The Draft Law also supplements regulations to recognize the legal validity of data messages as written documents in cases where the respective substantive laws require documents executed in the traditional way to be verified/affirmed (i.e., signed, or signed and sealed), certified, or notarized. In other words, the Draft Law recognizes the legal validity of e-transactions in areas with stricter requirements for transaction execution which require certification or notarization. The Draft Law also provides for conversion from written documents to data messages and vice versa so that parties can use data messages instead of written documents and vice versa where appropriate or allowed by law.
The Draft Law continues to recognize the legal validity of e-signatures (see below) and e-contracts, retaining the current law’s rules for signing and performance of e-contracts; rules for sending or receiving data messages in signing and performance of e-contracts; and legal validity of notice in signing and performance of e-contracts. In addition, the Draft Law adds regulations to enable the signing and performance of e-contracts through automatic information systems.
3. E- Signatures and Digital Signatures
The Draft Law provides clearly that the use of electronic means to conduct transactions is voluntary unless otherwise provided for by law. In addition, as in the current law, the Draft Law clearly regulates that parties to transactions are free to agree on the selection of technology to execute the transactions—no specific technology should be mandated in transactions. This important policy has been emphasized in order to facilitate the innovation of technology.
An “e-signature” denotes a technology-neutral concept while a “digital signature” is a type of more secure e-signature which uses the specific technology of asymmetric cryptography. Digital signatures have long and commonly been used in Vietnam (and in the world) in e-transactions, and digital signature certification services have also been in operation in Vietnam for many years.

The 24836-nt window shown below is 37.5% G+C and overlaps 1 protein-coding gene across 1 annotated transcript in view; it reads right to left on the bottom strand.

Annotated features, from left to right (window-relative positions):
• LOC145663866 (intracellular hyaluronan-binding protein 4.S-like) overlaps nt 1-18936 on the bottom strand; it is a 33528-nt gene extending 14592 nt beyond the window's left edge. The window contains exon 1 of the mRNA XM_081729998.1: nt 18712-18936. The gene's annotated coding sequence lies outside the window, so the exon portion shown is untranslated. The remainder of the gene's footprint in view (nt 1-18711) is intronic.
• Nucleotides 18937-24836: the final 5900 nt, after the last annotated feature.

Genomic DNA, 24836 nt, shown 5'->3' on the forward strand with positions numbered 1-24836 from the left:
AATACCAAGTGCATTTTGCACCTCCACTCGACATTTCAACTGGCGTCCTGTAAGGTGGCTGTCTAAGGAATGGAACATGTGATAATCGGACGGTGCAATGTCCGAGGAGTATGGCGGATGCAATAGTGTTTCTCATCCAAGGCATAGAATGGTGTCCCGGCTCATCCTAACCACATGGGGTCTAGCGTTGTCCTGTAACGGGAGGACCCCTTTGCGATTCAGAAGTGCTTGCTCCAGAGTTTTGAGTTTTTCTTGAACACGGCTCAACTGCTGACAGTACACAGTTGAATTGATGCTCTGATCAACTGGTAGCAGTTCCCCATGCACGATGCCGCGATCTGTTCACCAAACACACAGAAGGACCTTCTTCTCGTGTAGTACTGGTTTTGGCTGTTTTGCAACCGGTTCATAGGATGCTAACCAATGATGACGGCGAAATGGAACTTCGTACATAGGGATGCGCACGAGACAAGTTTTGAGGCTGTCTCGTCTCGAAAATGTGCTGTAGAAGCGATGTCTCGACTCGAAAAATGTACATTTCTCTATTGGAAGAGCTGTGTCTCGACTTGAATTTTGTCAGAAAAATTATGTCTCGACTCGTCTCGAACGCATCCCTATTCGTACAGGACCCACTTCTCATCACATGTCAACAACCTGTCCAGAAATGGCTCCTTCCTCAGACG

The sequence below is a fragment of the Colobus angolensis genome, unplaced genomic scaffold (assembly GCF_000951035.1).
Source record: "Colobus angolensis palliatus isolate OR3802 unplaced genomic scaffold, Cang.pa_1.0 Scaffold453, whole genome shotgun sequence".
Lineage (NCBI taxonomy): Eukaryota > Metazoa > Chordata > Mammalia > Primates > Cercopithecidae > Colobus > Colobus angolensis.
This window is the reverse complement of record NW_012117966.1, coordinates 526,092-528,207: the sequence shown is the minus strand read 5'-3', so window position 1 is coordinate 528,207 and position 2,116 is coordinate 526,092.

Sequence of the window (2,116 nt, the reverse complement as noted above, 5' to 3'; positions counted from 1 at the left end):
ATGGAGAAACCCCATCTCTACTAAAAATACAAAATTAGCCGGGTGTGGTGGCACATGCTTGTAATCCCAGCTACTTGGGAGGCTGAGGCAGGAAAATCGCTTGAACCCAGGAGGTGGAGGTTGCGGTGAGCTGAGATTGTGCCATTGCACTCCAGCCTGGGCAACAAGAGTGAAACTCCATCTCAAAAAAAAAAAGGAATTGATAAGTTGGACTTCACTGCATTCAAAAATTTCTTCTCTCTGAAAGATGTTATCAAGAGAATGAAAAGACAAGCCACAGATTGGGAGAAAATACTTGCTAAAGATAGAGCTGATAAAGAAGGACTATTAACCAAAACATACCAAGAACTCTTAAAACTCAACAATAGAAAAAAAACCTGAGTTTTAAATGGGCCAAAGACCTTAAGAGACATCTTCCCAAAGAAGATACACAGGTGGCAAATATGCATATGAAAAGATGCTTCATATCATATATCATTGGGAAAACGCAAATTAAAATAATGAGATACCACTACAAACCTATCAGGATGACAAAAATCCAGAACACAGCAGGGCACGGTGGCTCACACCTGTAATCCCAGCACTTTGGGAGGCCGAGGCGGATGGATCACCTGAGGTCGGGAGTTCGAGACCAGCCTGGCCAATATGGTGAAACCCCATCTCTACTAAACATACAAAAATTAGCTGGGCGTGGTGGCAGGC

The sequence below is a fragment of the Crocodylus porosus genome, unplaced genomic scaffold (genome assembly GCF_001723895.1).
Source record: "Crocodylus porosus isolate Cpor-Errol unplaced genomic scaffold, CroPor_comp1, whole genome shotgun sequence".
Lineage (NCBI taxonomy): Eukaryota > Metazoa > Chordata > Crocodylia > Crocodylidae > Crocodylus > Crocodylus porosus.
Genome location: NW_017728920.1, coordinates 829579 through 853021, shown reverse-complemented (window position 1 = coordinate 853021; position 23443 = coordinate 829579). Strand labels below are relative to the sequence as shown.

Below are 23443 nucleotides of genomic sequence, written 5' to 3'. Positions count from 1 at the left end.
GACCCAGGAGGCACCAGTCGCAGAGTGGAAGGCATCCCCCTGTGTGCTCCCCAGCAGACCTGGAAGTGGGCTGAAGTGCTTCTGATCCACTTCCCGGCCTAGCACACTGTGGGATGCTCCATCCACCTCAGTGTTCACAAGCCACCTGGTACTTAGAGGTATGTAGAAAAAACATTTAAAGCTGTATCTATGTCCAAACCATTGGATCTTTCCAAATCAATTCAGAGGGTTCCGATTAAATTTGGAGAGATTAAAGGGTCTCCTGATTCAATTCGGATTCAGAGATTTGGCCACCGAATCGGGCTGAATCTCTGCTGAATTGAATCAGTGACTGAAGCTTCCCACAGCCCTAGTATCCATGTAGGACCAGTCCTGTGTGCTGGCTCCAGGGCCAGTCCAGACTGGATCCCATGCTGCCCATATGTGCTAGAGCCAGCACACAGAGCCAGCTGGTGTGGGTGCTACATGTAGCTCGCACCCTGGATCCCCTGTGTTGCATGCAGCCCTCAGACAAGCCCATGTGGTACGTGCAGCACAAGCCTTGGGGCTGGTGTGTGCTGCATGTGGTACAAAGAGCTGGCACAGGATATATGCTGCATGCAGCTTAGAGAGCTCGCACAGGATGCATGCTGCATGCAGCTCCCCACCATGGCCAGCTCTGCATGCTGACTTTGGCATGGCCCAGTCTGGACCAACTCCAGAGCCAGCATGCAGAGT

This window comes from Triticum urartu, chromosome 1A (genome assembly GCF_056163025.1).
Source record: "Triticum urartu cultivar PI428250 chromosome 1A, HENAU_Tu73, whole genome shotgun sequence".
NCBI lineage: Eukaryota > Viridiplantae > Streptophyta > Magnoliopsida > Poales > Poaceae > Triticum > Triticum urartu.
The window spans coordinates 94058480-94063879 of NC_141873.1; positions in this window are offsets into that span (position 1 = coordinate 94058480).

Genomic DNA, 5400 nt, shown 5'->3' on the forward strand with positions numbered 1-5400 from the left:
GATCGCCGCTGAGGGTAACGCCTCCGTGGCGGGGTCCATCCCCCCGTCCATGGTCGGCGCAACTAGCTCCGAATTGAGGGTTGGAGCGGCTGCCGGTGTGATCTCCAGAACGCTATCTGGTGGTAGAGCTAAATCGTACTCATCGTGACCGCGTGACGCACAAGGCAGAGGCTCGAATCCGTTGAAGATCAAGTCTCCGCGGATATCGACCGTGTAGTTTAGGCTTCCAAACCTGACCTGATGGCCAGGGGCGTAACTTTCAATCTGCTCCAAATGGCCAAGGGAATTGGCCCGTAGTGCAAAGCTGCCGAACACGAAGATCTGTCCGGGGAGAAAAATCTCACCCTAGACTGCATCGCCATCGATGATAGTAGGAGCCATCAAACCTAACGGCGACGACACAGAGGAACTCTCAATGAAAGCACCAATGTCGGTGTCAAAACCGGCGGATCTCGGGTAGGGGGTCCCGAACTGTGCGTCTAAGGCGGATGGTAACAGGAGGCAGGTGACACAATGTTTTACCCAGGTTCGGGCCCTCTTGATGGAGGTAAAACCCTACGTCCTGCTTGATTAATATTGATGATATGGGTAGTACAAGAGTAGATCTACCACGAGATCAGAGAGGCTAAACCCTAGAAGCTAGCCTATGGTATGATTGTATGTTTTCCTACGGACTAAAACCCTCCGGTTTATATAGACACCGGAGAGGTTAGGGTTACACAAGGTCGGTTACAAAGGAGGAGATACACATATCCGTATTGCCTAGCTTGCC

The previous version of the Draft Law was more adherent to technological neutrality, while Version 4 shifted to the predominant use of digital signatures. In particular, Version 4 provides that in cases where a document requires a signature by law, the requirement for a data message is considered fulfilled if that data message is signed with a digital signature as specified in the law; and where the law requires a document to be certified by an organization/agency, that requirement for a data message is considered fulfilled if the data message is signed by the digital signature of that organization/agency.
This specific use of a “digital signature” to recognize the legal validity of e-signatures in transactions that need to be signed or to be certified would violate the important policy of technological neutrality; thus, these regulations should be carefully reconsidered.
As in the current law, the Draft Law recognizes the legal validity of foreign e-signatures and foreign e-signature certificates.
Regulations on e-certificates are introduced in the Draft Law, which provides for recognition of their legal validity. An e-certificate is defined as a data message created by an agency, organization, or individual, the information in which is used to serve as the result of administrative procedures, or as a permit, diploma, certification, certificate, valuable paper, written consent, or other confirmation in electronic form. E-certificates can be transferable or non-transferable. The information system to store and process e-certificates must be ensured to meet at least Level 3 of network information security in accordance with the Law on Network Information Security.
Although the current law uses the term “e-certificates,” it denotes a different meaning, referring to the verification of a signing person/organization, similar to the concept of e-signature certificates under the Draft Law.
5. Trust Services
Trust services in e-transactions, including timestamp services, data message certification services, and digital signature services, are supplemented in the Draft Law. Although this is new content compared to the current Law on E-Transactions, timestamp services and digital signature services are not new services and have been regulated under Decree No. 130/2018/ND-CP. The Draft Law retains and incorporates certain framework regulations of state management of timestamp services and digital signature services regulated in this decree. In particular, the Draft Law provides that these trust services are conditional business services and subject to licensing with a license duration of 10 years.